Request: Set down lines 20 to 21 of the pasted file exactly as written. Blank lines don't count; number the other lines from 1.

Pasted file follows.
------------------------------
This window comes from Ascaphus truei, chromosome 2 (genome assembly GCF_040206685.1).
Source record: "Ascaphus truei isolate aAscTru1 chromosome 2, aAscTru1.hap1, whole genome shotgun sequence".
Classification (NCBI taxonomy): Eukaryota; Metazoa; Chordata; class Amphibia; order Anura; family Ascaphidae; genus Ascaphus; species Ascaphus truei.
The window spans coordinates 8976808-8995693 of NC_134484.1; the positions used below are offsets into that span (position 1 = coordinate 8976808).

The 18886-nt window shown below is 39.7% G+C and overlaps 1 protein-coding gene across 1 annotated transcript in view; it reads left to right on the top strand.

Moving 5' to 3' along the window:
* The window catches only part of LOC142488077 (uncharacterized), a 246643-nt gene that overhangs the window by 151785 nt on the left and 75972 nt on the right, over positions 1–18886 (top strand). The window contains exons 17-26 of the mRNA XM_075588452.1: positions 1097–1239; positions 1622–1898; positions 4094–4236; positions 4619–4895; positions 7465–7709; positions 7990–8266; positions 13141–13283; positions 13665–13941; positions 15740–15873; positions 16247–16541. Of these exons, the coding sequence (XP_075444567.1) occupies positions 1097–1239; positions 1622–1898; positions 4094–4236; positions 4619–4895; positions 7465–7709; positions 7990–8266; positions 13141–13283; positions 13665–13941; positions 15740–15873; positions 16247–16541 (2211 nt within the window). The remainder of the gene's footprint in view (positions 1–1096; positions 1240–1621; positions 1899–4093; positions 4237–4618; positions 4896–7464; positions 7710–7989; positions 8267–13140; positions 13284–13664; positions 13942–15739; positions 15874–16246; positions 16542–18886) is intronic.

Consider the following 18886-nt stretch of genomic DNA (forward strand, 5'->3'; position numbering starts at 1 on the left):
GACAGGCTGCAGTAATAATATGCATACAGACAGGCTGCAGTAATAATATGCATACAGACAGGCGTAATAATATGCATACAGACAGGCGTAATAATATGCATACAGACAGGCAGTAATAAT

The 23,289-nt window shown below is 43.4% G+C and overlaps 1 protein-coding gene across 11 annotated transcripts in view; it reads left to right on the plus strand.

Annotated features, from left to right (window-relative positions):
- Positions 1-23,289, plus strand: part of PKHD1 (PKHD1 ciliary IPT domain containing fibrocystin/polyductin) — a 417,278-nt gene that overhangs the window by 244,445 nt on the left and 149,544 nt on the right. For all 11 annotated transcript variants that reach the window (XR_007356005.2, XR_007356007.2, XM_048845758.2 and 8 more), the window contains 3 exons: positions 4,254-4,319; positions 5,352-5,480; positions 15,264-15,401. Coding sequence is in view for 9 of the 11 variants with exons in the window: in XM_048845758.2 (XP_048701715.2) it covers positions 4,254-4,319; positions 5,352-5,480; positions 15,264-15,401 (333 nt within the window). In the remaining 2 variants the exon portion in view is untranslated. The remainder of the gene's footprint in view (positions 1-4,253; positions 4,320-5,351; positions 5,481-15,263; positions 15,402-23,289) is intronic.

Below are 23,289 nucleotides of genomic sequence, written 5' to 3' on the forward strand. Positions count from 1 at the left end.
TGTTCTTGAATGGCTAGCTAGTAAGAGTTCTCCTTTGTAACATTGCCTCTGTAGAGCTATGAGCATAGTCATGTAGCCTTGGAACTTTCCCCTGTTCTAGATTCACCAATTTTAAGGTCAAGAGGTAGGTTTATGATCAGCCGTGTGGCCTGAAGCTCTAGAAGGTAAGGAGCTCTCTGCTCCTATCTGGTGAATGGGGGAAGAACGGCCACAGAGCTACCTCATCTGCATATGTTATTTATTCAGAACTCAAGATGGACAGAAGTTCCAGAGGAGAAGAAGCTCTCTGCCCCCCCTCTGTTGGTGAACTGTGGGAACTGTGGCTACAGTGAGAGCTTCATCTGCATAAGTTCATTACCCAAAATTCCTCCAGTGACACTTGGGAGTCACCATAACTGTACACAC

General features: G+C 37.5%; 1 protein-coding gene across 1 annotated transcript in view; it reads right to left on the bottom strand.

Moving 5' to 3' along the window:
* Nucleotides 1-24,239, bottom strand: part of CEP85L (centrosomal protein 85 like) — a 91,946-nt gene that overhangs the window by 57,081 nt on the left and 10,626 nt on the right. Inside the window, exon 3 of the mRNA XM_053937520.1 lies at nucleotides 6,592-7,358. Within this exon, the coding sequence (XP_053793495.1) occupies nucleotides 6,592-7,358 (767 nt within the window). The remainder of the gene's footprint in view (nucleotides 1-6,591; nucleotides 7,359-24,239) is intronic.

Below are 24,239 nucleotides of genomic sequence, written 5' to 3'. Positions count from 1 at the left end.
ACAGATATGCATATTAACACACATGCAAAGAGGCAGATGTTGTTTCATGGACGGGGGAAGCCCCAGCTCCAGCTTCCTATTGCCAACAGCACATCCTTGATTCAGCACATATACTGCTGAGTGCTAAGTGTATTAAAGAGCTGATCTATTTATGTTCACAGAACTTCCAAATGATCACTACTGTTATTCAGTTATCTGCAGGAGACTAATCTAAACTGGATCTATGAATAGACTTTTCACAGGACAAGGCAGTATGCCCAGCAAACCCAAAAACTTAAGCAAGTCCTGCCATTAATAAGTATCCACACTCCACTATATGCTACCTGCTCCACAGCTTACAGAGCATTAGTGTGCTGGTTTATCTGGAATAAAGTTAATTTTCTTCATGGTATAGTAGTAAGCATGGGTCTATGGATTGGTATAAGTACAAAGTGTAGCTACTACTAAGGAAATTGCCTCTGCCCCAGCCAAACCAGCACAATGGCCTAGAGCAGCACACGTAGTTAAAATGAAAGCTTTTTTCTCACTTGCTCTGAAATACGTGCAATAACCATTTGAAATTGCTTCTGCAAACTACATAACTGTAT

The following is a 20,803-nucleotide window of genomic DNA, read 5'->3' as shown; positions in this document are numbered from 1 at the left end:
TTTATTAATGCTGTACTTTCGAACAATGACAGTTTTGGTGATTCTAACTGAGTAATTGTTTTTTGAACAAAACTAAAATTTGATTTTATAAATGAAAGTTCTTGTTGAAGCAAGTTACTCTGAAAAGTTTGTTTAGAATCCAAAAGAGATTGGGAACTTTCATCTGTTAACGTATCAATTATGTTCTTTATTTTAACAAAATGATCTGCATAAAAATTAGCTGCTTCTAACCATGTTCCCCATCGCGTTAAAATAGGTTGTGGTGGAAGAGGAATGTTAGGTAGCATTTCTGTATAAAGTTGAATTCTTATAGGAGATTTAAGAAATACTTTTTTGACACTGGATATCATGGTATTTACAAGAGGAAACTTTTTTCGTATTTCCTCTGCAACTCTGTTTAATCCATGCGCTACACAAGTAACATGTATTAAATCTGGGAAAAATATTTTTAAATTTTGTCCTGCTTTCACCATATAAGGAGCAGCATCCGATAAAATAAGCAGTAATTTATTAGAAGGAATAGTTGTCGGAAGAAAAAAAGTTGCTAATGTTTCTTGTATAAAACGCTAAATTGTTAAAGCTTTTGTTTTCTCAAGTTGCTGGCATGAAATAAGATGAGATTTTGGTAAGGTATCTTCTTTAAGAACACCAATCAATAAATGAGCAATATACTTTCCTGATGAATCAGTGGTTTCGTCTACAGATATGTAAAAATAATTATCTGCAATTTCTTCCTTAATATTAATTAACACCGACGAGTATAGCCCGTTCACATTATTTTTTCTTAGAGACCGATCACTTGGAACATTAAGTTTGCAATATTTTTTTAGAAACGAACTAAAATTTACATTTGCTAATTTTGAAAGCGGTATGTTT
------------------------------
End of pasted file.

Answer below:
The following is a 20,803-nucleotide window of genomic DNA, read 5'->3' as shown; positions in this document are numbered from 1 at the left end:
TTTATTAATGCTGTACTTTCGAACAATGACAGTTTTGGTGATTCTAACTGAGTAATTGTTTTTTGAACAAAACTAAAATTTGATTTTATAAATGAAAGTTCTTGTTGAAGCAAGTTACTCTGAAAAGTTTGTTTAGAATCCAAAAGAGATTGGGAACTTTCATCTGTTAACGTATCAATTATGTTCTTTATTTTAACAAAATGATCTGCATAAAAATTAGCTGCTTCTAACCATGTTCCCCATCGCGTTAAAATAGGTTGTGGTGGAAGAGGAATGTTAGGTAGCATTTCTGTATAAAGTTGAATTCTTATAGGAGATTTAAGAAATACTTTTTTGACACTGGATATCATGGTATTTACAAGAGGAAACTTTTTTCGTATTTCCTCTGCAACTCTGTTTAATCCATGCGCTACACAAGTAACATGTATTAAATCTGGGAAAAATATTTTTAAATTTTGTCCTGCTTTCACCATATAAGGAGCAGCATCCGATAAAATAAGCAGTAATTTATTAGAAGGAATAGTTGTCGGAAGAAAAAAAGTTGCTAATGTTTCTTGTATAAAACGCTAAATTGTTAAAGCTTTTGTTTTCTCAAGTTGCTGGCATGAAATAAGATGAGATTTTGGTAAGGTATCTTCTTTAAGAACACCAATCAATAAATGAGCAATATACTTTCCTGATGAATCAGTGGTTTCGTCTACAGATATGTAAAAATAATTATCTGCAATTTCTTCCTTAATATTAATTAACACCGACGAGTATAGCCCGTTCACATTATTTTTTCTTAGAGACCGATCACTTGGAACATTAAGTTTGCAATATTTTTTTAGAAACGAACTAAAATTTACATTTGCTAATTTTGAAAGCGGTATGTTT